Monday, August 10, 2020

Reviewing Jane: My Affections Are Unchanged

 In which we review (almost) every film adapted from or inspired by the works of Jane Austen.

Year: 2019
Director: Rhonda Baraka
Cast: Tiffany Hines, Juan Antonio, Raney Branch
Run Time: 1 hour 28 minutes

For obvious reasons (people don't like to read that many books), there have been more adaptations of Pride and Prejudice than any other Jane Austen novel. At the time of writing the very last feature length adaptation is Lifetime's Pride & Prejudice: Atlanta, so I can't wait to take a breather on this property until the Hallmark Channel begins its reign of terror once more. And it's always exciting when a modernization of the story translates the tale of Regency romance to a completely different milieu. On the spectrum of these adaptations, this all Black retelling is somewhere closer to the enjoyable Mormon one than the terrific Indian one, but they've all been a breath of fresh air.

At this point I've gotten extremely sick of seeing handsome men in waistcoats anyway. Bring on the handsome men in sweaters!

Pride & Prejudice: Atlanta is narrated by Mrs. Georgina Bennet because they got Jackée Harry to play her so they're gonna milk every last second they can get with her. Mrs. Bennet is the boisterous and marriage-obssessed wife of Reverend Bennet (Reginald VelJohnson, our other bit of TV stunt casting), with whom she has five daughters: the quiet and bookish Mary (Brittney Level), the gossipy Kitty (Alexia Bailey), the woman around town Lydia (Reginae Carter), the sweet and gentle Jane (Raney Branch), and the outspoken political activist Lizzie (Tiffany Hines).

Lizzie has a run-in with a wealthy New York politician who's returned to town to run for local congress, one Will Darcy (Juan Antonio). Even though Jane has immediately fallen in love with Darcy's friend Charles Bingley (Brad James), Darcy and Lizzie have their troubles ahead of them.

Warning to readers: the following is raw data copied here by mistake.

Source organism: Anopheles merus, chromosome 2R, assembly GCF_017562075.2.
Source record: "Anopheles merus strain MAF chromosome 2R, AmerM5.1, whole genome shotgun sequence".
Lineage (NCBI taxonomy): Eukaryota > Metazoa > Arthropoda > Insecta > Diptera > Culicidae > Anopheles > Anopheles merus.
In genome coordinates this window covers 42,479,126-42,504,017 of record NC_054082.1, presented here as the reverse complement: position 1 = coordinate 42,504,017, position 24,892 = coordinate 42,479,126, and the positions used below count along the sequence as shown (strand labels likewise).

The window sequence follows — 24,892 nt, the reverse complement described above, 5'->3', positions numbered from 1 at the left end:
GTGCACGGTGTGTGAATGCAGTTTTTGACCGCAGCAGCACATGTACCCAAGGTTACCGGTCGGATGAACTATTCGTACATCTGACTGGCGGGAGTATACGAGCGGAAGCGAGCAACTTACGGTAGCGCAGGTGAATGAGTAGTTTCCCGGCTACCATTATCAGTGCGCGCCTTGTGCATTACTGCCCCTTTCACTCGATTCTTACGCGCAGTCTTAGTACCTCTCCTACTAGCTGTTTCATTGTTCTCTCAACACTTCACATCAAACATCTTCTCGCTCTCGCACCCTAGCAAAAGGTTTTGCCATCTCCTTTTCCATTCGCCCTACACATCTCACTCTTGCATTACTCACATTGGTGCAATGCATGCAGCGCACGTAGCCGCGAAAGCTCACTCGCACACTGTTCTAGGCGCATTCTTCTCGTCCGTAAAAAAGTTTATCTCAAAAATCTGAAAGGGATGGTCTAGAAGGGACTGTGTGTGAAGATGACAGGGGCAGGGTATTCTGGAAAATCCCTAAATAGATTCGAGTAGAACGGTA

Will these two crazy kids ever make it work? Who could know!

At this point I'm kind of running out of fresh thoughts on Pride and Prejudice. The story has dozens of retellings over the last 200 years. And while it's incredibly distressing that we live in a society that - as far as I can tell - has never given even one of the lead roles to a Black person in all that time, it's still a pretty faithful adaptation storywise and thus doesn't have too much to offer beyond a cast that is full of 10/10 knockouts.

At first, it seems like Pride & Prejudice: Atlanta will at least be bringing the energy, with an excellent opening monologue by Jackée introducing the characters with title cards, including her daughters, Charles Bingley, and That Sister of His. And the early scenes where the family is all gathered together ring with excellent chemistry. Maybe this feels fresher because it has more Little Women-y vibes rather than Pride & Prejudice. Once the plot we all know and ostensibly love kicks in, things go from promising to generic in about sixty seconds.

And look: Do I enjoy the book Pride and Prejudice? Of course! It's just that Lizzie and Darcy are not the end-all be-all of human romantic passion.

Unfortunately, despite the cast being super hot, the chemistry just isn't there especially between Lizzie and Darcy. Hines crafts an excellent character, with her love for her family and community bursting warmly from the screen and supporting her character's fervent political values (which include her neighborhood being "underpoliced," a line which the script certainly wouldn't have included if it was written even a couple months later), but the relationship between her and Darcy is underdeveloped as hell. The only hint we get that they might actually like each other is that we all know that's how Pride and Prejudice goes.

I think there is still plenty of juice left in Austen material if we actually spend time adapting into stories with people of color, but in order to push those over the edge, they certainly need to be free of the sheeny shiny prison of television movie standards and limitations. The Lifetime network is as a whole more interesting than Hallmark's aggressively bland cookie cutter material, but it still buffs even its worthiest material under the same identical coat of polish. 

TL;DR: Pride & Prejudice: Atlanta is a wholly pleasant adaptation, even if the drama can't quite wring anything new out of a well-worn story.
Rating: 6/10
Word Count: 736
Other Films Based on Pride and Prejudice
Pride and Prejudice (Leonard, 1940)
Pride and Prejudice (miniseries - Langton, 1995)
Bridget Jones's Diary (Maguire, 2001)
Pride & Prejudice: A Latter-Day Comedy (Black, 2003)
Bride & Prejudice (Chadha, 2004)
Pride and Prejudice (Wright, 2005)
Unleashing Mr. Darcy (Winning, 2016)
Pride and Prejudice and Zombies (Steers, 2016)
Before the Fall (Geisler, 2016)
Marrying Mr. Darcy (Monroe, 2018)
Christmas at Pemberley (Theys, 2018)
Pride, Prejudice, and Mistletoe (McBrearty, 2018)
Pride & Prejudice: Atlanta (Baraka, 2019)

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